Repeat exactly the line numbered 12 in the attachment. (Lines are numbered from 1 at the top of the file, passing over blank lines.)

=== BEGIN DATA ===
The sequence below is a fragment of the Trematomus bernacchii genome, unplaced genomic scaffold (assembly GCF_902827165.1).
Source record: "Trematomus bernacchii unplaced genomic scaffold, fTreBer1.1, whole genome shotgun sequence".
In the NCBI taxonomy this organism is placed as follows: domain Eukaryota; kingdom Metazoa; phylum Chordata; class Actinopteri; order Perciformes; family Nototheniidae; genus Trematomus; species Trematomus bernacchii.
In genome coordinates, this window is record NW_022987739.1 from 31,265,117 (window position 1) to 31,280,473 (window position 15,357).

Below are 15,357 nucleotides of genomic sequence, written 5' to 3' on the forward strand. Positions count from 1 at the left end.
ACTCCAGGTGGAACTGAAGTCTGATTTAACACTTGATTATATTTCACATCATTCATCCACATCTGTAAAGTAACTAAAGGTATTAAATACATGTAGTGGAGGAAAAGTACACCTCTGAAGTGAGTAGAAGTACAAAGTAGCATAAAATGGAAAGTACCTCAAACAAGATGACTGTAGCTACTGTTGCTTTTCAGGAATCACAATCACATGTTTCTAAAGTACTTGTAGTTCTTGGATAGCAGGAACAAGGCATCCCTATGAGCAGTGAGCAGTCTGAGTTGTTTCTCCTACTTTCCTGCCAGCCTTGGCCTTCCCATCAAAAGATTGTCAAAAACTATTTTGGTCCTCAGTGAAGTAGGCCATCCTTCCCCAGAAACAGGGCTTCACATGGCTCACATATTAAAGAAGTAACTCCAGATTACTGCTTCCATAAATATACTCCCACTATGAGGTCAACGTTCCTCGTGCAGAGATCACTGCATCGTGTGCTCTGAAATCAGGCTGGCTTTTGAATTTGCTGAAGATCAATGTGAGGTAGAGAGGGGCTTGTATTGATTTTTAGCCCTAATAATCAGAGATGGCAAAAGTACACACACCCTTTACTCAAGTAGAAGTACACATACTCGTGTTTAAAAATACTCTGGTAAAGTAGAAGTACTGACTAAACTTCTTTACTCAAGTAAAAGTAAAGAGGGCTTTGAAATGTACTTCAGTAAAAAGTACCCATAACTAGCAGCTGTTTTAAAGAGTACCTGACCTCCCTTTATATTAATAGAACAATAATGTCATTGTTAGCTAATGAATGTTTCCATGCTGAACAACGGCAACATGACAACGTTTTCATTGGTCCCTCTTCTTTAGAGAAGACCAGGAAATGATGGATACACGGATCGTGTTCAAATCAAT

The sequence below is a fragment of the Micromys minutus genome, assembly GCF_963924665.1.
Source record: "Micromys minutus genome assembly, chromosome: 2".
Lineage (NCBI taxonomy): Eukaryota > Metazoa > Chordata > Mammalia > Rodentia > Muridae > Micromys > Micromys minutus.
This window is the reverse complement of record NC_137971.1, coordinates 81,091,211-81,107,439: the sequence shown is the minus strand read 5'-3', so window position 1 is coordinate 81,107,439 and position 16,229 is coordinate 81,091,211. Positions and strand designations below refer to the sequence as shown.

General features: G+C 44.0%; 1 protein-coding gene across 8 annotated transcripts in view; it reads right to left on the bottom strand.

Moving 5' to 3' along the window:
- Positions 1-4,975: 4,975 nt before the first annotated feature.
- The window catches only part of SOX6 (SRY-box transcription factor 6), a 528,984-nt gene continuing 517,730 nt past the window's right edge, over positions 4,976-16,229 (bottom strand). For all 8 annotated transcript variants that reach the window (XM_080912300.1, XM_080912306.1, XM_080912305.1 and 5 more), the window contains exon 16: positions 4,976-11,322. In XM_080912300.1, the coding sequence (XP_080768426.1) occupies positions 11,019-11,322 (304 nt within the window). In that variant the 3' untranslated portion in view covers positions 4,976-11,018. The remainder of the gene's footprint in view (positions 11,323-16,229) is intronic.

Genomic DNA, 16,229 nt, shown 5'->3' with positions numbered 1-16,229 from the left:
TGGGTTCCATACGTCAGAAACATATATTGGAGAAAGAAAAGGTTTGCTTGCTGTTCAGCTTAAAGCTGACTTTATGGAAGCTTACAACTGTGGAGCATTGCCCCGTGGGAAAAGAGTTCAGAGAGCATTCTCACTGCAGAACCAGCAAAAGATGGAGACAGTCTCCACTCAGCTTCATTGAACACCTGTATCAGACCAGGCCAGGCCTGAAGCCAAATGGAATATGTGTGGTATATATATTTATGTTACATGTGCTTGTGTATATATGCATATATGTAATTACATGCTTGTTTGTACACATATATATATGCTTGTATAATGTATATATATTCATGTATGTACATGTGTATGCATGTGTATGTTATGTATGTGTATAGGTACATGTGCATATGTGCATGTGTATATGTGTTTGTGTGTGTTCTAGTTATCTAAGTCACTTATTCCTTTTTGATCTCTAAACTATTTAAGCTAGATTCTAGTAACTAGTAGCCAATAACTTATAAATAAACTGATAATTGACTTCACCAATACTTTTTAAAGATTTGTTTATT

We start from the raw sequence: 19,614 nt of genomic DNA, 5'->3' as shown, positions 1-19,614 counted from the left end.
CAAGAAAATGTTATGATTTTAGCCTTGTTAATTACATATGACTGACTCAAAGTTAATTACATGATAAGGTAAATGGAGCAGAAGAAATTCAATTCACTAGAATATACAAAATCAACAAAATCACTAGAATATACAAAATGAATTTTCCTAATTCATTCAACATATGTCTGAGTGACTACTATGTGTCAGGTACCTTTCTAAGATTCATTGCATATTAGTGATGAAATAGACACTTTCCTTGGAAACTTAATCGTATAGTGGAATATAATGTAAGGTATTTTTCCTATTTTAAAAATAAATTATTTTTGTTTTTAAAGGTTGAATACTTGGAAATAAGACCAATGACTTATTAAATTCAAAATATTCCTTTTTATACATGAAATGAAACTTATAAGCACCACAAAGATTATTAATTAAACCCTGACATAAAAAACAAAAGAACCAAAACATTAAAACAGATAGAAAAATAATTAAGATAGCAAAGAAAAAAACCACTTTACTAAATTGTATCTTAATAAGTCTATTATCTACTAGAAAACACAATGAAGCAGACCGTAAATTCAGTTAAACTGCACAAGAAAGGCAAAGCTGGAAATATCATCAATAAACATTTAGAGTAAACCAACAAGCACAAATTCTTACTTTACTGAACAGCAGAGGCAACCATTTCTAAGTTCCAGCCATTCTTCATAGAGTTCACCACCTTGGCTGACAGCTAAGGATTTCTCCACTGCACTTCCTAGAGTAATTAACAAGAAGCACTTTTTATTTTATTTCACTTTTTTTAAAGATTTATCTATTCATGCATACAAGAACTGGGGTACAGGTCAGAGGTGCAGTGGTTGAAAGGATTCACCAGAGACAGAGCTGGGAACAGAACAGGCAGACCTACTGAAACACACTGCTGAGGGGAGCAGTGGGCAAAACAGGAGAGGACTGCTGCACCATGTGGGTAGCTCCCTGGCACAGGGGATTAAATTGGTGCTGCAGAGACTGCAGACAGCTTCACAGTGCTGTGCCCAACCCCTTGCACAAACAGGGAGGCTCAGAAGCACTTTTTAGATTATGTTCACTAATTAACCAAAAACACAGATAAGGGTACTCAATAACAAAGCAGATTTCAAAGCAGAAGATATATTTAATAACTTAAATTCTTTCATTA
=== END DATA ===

Moving 5' to 3' along the window: